May there be no scapegoats for Israel.

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Finding Meaning — Four Decades Later

The number of the people of Israel shall be like that of the sands of the sea,
which cannot be measured or counted;
and instead of being told, “You are Not-My-People,”
they shall be called Children-of-the-Living-God (Hosea 2:1).

I thought it was a bad mistake.

Over forty years later I wondered whether it was meant to be that way. If so, why?

More than four decades ago, I was given a tape and the text of the haftorah that accompanies Parshat B’midbar: Hosea 2: 1-22. I had no idea what I was chanting. I did not know the rabbi, whose raspy voice I listened to every day. I never met with anyone – not the rabbi, not the cantor, not a teacher. Not a single soul spoke to me about my bat mitzvah, its purpose, or the significance of anything I was doing.

I chanted a text I didn’t chose, that had no relationship to the actual time of my birth, and which I could not claim as my own. Hosea was an accident; my bat mitzvah was scheduled for administrative convenience.

In my bat mitzvah dress.
In my bat mitzvah dress.

Still: I loved Hebrew letters and was thoroughly entranced with the melodies of haftorah trope. I studied until I had each word note-perfect. Words I did not understand took root in my body. Decades later, I could still sing my haftorah.

I had sung it with sweetness, with devotion. I was unschooled and untaught. I was also mysteriously and inexplicably attached to Jewish cadences; a fact I would, even now, be unable to explain.

Decades later, I discovered what I’d actually sung. I cringed.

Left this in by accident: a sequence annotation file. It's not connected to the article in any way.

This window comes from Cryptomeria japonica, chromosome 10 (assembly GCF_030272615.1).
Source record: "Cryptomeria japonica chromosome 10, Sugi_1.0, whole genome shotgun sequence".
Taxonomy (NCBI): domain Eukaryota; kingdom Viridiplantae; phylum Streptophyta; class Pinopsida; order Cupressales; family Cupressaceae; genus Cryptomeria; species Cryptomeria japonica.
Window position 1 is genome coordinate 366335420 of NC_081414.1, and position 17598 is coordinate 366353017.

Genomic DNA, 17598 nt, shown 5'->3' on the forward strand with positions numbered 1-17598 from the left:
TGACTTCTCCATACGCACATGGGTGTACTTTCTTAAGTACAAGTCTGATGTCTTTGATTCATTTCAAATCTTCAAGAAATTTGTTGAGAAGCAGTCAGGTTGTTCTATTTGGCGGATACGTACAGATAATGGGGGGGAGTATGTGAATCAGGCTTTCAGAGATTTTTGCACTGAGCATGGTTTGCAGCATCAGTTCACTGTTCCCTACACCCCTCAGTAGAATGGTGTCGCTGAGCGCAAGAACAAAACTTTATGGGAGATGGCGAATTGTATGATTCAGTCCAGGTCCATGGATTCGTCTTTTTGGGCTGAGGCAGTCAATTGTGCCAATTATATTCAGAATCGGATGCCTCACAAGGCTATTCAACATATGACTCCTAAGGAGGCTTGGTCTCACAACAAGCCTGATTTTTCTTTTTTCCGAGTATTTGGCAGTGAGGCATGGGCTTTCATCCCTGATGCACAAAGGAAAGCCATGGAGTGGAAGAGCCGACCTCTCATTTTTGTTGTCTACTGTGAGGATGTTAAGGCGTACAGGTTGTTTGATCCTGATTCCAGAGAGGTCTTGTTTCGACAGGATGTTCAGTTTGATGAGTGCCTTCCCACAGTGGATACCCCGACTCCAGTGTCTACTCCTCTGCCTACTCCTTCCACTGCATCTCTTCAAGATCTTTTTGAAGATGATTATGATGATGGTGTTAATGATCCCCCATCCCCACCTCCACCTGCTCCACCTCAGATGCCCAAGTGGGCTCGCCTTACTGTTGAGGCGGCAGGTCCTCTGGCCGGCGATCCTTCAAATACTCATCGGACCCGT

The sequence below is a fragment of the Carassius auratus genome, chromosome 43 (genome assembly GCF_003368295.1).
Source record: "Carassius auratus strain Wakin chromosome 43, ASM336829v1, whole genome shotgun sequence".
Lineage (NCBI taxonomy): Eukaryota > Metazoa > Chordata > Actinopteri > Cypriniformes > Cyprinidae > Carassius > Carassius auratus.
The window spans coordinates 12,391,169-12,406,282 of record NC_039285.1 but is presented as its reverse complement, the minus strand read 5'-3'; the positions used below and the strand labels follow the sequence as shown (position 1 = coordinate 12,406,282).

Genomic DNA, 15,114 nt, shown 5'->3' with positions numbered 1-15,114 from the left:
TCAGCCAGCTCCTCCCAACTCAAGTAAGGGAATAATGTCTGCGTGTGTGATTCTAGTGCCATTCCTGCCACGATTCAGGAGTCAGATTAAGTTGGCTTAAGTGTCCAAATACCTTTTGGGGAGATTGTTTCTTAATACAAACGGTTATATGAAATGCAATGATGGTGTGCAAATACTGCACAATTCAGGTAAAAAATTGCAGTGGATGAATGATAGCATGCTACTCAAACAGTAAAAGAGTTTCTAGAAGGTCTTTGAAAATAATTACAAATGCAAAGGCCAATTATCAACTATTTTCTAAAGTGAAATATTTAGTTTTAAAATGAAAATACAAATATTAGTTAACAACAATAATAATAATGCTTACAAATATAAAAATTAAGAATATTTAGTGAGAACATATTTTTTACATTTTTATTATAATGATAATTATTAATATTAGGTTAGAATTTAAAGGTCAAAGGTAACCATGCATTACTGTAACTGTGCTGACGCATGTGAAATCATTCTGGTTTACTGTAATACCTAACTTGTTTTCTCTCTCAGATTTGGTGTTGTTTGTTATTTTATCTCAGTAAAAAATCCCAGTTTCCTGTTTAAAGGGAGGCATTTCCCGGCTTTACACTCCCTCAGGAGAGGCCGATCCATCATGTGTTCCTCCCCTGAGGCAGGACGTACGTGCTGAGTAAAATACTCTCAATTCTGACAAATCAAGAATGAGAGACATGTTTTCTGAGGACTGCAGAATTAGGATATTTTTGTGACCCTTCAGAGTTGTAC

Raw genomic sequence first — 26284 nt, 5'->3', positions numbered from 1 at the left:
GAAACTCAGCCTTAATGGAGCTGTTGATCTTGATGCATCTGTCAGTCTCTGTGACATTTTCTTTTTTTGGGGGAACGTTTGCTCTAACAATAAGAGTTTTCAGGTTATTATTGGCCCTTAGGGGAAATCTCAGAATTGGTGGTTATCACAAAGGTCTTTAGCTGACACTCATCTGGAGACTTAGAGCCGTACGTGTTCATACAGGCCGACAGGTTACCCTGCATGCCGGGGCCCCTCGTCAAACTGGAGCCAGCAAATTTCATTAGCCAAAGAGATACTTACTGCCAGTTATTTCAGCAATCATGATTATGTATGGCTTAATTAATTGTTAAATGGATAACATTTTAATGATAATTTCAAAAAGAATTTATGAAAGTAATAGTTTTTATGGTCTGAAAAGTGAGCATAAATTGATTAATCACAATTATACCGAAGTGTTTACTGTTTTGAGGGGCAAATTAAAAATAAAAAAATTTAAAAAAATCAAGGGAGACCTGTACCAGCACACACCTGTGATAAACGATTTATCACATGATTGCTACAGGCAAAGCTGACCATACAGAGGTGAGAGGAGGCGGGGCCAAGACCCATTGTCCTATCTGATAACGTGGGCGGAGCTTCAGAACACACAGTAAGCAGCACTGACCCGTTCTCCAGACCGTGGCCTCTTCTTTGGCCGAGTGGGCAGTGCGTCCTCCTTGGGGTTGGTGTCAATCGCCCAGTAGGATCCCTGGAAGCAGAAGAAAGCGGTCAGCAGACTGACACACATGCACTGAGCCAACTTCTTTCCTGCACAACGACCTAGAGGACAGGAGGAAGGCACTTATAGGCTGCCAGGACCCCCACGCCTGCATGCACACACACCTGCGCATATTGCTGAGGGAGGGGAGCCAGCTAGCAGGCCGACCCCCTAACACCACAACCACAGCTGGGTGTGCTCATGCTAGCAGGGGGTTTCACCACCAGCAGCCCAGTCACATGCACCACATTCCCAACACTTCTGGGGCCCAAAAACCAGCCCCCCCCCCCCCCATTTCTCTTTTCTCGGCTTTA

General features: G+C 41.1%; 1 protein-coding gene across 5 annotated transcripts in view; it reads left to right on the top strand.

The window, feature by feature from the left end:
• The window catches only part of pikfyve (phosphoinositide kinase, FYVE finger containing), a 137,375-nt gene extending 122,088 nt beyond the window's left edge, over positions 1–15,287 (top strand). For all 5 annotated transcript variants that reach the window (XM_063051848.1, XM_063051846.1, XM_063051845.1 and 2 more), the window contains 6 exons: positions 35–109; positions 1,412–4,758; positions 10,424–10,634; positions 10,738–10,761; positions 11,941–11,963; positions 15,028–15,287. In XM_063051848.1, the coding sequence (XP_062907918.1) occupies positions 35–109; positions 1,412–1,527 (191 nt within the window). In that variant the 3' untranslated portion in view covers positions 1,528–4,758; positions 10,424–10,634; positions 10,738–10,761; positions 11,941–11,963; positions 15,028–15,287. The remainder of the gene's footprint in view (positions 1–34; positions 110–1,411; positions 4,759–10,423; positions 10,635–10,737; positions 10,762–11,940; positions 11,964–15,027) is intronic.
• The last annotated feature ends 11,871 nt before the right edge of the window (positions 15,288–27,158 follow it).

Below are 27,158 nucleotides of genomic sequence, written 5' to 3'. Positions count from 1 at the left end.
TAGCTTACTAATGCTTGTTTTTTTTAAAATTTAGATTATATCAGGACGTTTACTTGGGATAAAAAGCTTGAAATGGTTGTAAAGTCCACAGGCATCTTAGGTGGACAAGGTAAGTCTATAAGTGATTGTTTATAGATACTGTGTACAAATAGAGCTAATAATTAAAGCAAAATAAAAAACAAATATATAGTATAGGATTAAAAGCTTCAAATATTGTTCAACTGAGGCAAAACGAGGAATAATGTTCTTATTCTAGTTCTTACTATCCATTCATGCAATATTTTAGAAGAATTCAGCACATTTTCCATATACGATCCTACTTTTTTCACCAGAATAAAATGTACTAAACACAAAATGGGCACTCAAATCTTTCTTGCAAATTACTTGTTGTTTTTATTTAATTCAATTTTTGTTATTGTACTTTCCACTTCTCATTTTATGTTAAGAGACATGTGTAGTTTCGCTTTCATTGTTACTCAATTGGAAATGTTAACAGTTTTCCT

In this text from Hosea, Israel is humiliated and punished for her transgressions. God is obviously male, and violent. Though He promises to take Israel back despite her sinful behavior, His language is that of an abuser. Punishment, then gentle solicitation. Threats, then tender pledges of everlasting love, of certain commitment.

My birth parsha was Acharei Mot. For a long time, I wished someone had given me the choice. I would have liked the  text from Amos, which some Jewish traditions read with Acharei Mot. I would have wanted to sing about the God of many peoples, a God who not only acted to save and redeem Israel, but the Ethiopians, the Philistines and the Arameans, too (Amos 9:7).

I’d go back to Hosea each year and do battle with my own reactions. I’d sing the verses in my head and the sound would transcend the meaning in a way that felt simultaneously beautiful and wholly unacceptable.

I could remove some verses, understand them as a transcendent form of foretelling, as a truth-promise I wanted to believe in. After decades of teaching classes on the Holocaust, the opening verse, in which Hosea promises that the people of Israel will someday be innumerable as the sands of the sea, evoked consciousness of our loss.

It also evoked hope: a primal wish to see a people healed and whole.

But I never could get around the feeling that I should have chanted Amos, not Hosea.

This past summer, I sent in the second piece I am writing for a ten-volume series on Jewish spirituality. The first was on Mourner’s Kaddish. The second was on Havdalah. As I was finishing the Havdalah piece, I noticed that it was quite close to the word count of the Kaddish piece.

The Havdalah piece focused on the practice of magic in Jewish history and tradition. It centered on Queen Esther’s arrival in the siddur for just such a moment as Havdalah is – a liminal, enchanting time.

I believe in magic.

I sent the work off to my editor and told him that I had included a spell to make sure he liked it. Later I explained: There were exactly 4171 words in both pieces.

My editor wrote back, and told me that 4171 was the exact gematria for a particular verse in Tanakh.

Hosea 2:1. If this is your pasuk, your verse, he joked….

I wrote back to say that it might well be “my pasuk.”

Now I must ask why.